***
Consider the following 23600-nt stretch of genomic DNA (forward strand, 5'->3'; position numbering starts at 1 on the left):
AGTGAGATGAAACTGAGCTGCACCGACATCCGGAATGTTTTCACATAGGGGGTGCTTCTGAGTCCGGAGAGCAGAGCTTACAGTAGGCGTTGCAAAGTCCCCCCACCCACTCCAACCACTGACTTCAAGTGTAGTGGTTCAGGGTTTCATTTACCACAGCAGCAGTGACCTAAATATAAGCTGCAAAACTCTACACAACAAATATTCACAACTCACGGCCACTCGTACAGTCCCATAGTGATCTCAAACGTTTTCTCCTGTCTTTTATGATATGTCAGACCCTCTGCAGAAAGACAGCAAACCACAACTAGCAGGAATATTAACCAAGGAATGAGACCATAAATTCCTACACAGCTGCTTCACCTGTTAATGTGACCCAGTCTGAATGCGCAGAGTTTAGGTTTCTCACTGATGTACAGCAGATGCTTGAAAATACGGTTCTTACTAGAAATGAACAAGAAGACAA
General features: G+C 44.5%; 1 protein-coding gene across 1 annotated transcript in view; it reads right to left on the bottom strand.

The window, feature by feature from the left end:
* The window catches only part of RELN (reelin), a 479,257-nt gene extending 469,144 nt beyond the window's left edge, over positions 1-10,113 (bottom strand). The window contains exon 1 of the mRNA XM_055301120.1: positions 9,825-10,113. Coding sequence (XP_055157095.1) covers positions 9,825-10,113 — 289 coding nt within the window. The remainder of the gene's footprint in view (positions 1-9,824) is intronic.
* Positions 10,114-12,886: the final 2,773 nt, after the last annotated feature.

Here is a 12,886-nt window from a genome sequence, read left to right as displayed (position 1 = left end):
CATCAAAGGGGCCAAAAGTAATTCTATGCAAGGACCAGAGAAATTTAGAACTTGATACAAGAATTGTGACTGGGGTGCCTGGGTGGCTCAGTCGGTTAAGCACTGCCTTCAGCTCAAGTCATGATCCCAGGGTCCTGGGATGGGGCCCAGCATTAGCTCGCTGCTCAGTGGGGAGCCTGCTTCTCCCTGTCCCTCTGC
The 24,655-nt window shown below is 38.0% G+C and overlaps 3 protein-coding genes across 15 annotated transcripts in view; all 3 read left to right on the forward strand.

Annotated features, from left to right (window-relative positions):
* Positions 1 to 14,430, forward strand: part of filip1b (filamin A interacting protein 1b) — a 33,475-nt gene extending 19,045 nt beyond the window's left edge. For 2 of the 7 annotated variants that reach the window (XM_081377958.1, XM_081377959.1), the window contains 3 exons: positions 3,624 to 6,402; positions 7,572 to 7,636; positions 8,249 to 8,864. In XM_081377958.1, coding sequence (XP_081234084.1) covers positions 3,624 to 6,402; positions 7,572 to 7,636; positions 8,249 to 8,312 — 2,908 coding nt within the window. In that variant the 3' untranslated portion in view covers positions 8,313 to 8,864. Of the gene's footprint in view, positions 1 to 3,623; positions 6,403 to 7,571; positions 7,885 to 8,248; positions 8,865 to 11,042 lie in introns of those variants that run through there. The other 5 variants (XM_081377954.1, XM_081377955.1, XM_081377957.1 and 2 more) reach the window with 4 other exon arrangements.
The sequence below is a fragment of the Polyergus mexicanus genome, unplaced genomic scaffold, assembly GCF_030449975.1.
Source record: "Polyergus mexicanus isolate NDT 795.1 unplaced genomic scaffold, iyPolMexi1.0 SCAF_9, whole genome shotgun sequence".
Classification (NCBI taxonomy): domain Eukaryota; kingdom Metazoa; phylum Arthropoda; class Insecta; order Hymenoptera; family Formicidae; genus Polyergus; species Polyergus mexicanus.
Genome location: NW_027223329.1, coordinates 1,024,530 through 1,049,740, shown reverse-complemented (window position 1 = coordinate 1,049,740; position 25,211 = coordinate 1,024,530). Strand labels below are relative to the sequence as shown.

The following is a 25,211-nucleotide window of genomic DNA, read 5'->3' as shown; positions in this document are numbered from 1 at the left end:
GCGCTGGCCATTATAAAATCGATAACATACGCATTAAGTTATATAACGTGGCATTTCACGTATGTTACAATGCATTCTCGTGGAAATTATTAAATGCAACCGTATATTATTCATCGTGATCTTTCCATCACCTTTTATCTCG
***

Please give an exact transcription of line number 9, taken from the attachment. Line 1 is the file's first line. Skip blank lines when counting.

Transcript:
The 24,655-nt window shown below is 38.0% G+C and overlaps 3 protein-coding genes across 15 annotated transcripts in view; all 3 read left to right on the forward strand.